Clach na Criche
Clach na Criche is an impressive boulder located along the mainland coast of the Sound of Mull. Distinctive in shape, looks like a stone wall with a hole in the middle.
This strange shaped stone was created millions of years ago when hot volcanic magma forced its way through the earth's crust and then hardened. Although natural in origin, it has played a part in local history and tradition for a long time.
Clach na Criche means boundary stone in Gaelic. Since prehistoric times people have used natural features to show the boundaries between one area and another. In later history it was often a way to indicate who owned an area of land. Rivers, mountains and even hedges were used to outline a person's property; anything that was distinctive and permanent in the landscape could be used.
Clach na Criche's distinctive shape would be excellent in this role. In fact, it is locally said that it was used to mark the boundary between the medieval church parishes of Cill Choluimchille and Cill Fhionntain; also known as Kilcolmkill and Killintag. Historical records mention these parishes as early as the 15th century; it appears that they united during the 16th century.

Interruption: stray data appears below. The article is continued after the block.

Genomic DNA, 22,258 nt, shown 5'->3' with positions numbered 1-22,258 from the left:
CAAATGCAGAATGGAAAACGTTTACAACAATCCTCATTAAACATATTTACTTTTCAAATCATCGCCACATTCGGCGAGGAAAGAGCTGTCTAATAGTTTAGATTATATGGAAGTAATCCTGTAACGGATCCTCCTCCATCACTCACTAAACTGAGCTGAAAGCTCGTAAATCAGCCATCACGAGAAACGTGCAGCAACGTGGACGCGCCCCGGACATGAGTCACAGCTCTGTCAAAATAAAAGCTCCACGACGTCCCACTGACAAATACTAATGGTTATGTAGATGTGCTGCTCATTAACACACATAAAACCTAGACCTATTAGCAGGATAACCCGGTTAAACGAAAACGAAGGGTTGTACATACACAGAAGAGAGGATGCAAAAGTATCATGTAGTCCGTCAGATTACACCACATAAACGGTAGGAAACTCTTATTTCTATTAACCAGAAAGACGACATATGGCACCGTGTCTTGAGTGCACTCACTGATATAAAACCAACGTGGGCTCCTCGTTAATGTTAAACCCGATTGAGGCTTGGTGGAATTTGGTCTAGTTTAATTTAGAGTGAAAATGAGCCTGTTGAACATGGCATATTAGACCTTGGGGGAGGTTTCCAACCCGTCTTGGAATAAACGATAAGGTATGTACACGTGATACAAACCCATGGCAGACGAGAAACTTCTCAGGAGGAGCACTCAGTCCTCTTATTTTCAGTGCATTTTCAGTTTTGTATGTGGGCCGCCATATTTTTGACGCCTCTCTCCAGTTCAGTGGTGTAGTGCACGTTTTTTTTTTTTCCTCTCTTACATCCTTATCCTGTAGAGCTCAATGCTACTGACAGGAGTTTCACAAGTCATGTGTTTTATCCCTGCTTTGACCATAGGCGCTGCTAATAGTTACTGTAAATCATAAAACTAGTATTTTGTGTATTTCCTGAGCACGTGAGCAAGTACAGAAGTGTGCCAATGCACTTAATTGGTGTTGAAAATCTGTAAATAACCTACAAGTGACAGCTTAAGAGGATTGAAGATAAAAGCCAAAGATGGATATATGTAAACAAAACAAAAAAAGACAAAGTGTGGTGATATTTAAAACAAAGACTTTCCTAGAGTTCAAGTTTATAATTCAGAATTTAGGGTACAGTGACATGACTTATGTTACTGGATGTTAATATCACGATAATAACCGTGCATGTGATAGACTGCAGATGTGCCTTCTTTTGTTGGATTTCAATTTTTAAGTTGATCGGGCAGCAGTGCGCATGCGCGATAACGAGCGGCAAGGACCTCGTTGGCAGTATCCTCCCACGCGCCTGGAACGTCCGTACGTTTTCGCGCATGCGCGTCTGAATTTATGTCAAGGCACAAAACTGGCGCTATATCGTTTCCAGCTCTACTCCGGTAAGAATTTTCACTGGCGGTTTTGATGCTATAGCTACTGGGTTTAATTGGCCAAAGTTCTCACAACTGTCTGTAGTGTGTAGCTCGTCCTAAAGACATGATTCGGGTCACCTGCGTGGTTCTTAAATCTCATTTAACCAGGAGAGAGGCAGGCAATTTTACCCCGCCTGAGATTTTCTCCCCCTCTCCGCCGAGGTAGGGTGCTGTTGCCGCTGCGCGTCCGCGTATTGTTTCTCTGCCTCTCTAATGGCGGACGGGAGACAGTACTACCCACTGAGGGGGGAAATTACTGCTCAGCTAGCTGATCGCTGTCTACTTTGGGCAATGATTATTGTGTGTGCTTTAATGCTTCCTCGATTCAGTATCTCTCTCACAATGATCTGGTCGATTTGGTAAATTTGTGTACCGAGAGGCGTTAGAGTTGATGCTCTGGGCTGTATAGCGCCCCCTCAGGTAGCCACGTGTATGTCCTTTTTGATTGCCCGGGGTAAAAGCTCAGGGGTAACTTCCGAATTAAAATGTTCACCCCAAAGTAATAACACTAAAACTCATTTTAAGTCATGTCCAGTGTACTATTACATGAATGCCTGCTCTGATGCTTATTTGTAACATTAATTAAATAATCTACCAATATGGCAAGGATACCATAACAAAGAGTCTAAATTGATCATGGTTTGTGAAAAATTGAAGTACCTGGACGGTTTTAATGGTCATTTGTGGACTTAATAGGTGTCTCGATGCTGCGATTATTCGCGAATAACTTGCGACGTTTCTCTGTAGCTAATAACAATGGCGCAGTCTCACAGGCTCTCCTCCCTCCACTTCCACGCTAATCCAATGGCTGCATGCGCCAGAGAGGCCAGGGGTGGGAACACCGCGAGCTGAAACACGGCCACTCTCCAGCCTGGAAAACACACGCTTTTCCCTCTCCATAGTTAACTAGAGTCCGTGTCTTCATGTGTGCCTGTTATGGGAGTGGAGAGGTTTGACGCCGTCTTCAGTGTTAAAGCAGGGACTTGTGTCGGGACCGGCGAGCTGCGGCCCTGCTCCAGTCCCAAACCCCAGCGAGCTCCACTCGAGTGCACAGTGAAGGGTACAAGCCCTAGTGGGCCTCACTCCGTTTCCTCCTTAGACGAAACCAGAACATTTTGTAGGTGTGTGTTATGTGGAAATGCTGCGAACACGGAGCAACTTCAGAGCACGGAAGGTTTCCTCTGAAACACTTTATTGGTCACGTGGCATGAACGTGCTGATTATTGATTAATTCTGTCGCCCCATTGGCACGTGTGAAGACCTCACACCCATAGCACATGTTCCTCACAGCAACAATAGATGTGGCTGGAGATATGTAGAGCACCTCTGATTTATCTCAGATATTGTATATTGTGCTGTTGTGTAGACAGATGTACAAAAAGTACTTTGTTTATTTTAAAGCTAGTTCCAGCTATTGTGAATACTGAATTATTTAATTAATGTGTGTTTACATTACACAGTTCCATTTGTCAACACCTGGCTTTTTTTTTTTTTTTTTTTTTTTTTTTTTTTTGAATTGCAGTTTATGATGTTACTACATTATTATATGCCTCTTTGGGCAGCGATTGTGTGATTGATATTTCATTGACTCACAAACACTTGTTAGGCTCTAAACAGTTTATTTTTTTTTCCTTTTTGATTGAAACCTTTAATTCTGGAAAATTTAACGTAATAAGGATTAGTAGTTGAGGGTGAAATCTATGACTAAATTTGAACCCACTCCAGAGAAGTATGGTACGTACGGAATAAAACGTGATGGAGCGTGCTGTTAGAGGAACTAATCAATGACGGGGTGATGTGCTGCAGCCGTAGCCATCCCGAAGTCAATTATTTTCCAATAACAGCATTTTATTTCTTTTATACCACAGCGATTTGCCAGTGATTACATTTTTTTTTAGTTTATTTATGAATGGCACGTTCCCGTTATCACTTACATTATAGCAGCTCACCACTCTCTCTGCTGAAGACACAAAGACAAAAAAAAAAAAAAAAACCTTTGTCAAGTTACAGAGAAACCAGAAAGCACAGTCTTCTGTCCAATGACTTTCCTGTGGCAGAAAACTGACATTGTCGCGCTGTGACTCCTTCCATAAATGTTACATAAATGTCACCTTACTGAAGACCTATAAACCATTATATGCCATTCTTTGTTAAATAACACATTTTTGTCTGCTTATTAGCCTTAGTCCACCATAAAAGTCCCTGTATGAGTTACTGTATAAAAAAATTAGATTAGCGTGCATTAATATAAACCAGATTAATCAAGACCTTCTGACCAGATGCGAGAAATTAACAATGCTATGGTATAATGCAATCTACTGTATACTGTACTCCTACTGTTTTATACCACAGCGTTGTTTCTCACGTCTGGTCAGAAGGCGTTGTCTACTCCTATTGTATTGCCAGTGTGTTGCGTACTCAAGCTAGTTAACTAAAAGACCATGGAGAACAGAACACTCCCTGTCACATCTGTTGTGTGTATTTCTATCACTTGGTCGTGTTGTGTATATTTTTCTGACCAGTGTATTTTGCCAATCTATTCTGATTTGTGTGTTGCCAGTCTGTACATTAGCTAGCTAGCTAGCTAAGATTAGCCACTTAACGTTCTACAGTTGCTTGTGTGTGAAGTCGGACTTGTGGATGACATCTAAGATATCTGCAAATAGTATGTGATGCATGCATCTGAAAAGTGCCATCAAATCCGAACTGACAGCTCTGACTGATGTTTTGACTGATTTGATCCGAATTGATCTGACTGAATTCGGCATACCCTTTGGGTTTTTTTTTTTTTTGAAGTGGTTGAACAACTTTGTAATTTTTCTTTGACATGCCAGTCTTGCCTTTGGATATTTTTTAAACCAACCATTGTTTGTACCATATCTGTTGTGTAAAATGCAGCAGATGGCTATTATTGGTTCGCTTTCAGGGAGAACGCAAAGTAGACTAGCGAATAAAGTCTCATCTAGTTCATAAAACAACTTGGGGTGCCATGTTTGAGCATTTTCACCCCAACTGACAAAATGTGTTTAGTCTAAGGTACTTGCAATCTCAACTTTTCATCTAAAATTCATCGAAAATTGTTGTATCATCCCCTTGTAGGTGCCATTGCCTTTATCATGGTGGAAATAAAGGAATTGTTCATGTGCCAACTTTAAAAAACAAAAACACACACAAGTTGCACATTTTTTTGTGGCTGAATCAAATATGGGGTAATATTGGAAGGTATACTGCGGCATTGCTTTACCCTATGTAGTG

Visiting Clach na Criche
The exact location of Clach na Criche is grid reference NM 604 467.
The stone is accessible at the side of the B849 in Morvern, roughly a kilometre past the campsite at Fiunary.
All sites managed by Forestry Commission Scotland are open for you to explore. However, not all sites have paths or signage and some are a considerable distance from car parking. We recommend that visitors consult a detailed map and wear appropriate clothing.
Please follow the Scottish Outdoor Access Code and remember that historic sites should be treated with care and respect.